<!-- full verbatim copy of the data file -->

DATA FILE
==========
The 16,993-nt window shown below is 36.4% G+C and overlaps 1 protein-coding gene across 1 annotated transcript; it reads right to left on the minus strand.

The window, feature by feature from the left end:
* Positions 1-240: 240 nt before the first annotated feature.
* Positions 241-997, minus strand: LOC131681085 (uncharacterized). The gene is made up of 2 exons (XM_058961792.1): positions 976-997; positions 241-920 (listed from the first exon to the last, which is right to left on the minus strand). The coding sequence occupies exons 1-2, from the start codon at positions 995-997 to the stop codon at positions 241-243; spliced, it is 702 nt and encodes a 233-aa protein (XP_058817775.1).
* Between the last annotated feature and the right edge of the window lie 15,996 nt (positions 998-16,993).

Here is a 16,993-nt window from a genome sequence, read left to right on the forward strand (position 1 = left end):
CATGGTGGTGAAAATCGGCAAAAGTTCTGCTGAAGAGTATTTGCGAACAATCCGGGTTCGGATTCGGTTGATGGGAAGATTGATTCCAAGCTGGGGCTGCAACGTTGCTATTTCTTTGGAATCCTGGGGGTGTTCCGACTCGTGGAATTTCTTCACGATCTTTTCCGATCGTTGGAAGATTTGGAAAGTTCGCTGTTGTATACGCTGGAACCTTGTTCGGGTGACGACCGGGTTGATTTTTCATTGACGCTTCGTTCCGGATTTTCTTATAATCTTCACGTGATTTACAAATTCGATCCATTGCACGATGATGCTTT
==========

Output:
The 16,993-nt window shown below is 36.4% G+C and overlaps 1 protein-coding gene across 1 annotated transcript; it reads right to left on the minus strand.

The window, feature by feature from the left end:
* Positions 1-240: 240 nt before the first annotated feature.
* Positions 241-997, minus strand: LOC131681085 (uncharacterized). The gene is made up of 2 exons (XM_058961792.1): positions 976-997; positions 241-920 (listed from the first exon to the last, which is right to left on the minus strand). The coding sequence occupies exons 1-2, from the start codon at positions 995-997 to the stop codon at positions 241-243; spliced, it is 702 nt and encodes a 233-aa protein (XP_058817775.1).
* Between the last annotated feature and the right edge of the window lie 15,996 nt (positions 998-16,993).

Here is a 16,993-nt window from a genome sequence, read left to right on the forward strand (position 1 = left end):
CATGGTGGTGAAAATCGGCAAAAGTTCTGCTGAAGAGTATTTGCGAACAATCCGGGTTCGGATTCGGTTGATGGGAAGATTGATTCCAAGCTGGGGCTGCAACGTTGCTATTTCTTTGGAATCCTGGGGGTGTTCCGACTCGTGGAATTTCTTCACGATCTTTTCCGATCGTTGGAAGATTTGGAAAGTTCGCTGTTGTATACGCTGGAACCTTGTTCGGGTGACGACCGGGTTGATTTTTCATTGACGCTTCGTTCCGGATTTTCTTATAATCTTCACGTGATTTACAAATTCGATCCATTGCACGATGATGCTTT